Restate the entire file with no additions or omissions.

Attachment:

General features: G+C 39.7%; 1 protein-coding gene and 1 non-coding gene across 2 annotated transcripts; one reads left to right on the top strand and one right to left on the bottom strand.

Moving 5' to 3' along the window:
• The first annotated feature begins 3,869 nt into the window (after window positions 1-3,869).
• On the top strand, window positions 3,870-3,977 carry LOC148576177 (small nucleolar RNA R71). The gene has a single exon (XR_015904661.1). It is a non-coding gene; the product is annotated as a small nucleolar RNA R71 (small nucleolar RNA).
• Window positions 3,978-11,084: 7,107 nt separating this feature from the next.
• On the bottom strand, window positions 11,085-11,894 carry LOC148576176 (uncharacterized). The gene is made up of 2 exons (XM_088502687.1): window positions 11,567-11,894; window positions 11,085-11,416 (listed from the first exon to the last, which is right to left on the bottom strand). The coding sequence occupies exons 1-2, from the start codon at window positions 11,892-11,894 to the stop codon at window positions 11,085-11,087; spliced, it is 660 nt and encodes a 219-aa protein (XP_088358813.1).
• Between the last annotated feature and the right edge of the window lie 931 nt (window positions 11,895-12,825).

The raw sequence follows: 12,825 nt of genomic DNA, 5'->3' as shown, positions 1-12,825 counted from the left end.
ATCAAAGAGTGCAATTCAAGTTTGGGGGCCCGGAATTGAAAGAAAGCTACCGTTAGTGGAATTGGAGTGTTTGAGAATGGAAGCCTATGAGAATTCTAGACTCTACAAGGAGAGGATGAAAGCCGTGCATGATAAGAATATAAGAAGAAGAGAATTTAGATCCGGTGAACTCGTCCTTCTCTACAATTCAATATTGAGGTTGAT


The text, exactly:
General features: G+C 39.7%; 1 protein-coding gene and 1 non-coding gene across 2 annotated transcripts; one reads left to right on the top strand and one right to left on the bottom strand.

Moving 5' to 3' along the window:
• The first annotated feature begins 3,869 nt into the window (after window positions 1-3,869).
• On the top strand, window positions 3,870-3,977 carry LOC148576177 (small nucleolar RNA R71). The gene has a single exon (XR_015904661.1). It is a non-coding gene; the product is annotated as a small nucleolar RNA R71 (small nucleolar RNA).
• Window positions 3,978-11,084: 7,107 nt separating this feature from the next.
• On the bottom strand, window positions 11,085-11,894 carry LOC148576176 (uncharacterized). The gene is made up of 2 exons (XM_088502687.1): window positions 11,567-11,894; window positions 11,085-11,416 (listed from the first exon to the last, which is right to left on the bottom strand). The coding sequence occupies exons 1-2, from the start codon at window positions 11,892-11,894 to the stop codon at window positions 11,085-11,087; spliced, it is 660 nt and encodes a 219-aa protein (XP_088358813.1).
• Between the last annotated feature and the right edge of the window lie 931 nt (window positions 11,895-12,825).

The raw sequence follows: 12,825 nt of genomic DNA, 5'->3' as shown, positions 1-12,825 counted from the left end.
ATCAAAGAGTGCAATTCAAGTTTGGGGGCCCGGAATTGAAAGAAAGCTACCGTTAGTGGAATTGGAGTGTTTGAGAATGGAAGCCTATGAGAATTCTAGACTCTACAAGGAGAGGATGAAAGCCGTGCATGATAAGAATATAAGAAGAAGAGAATTTAGATCCGGTGAACTCGTCCTTCTCTACAATTCAATATTGAGGTTGAT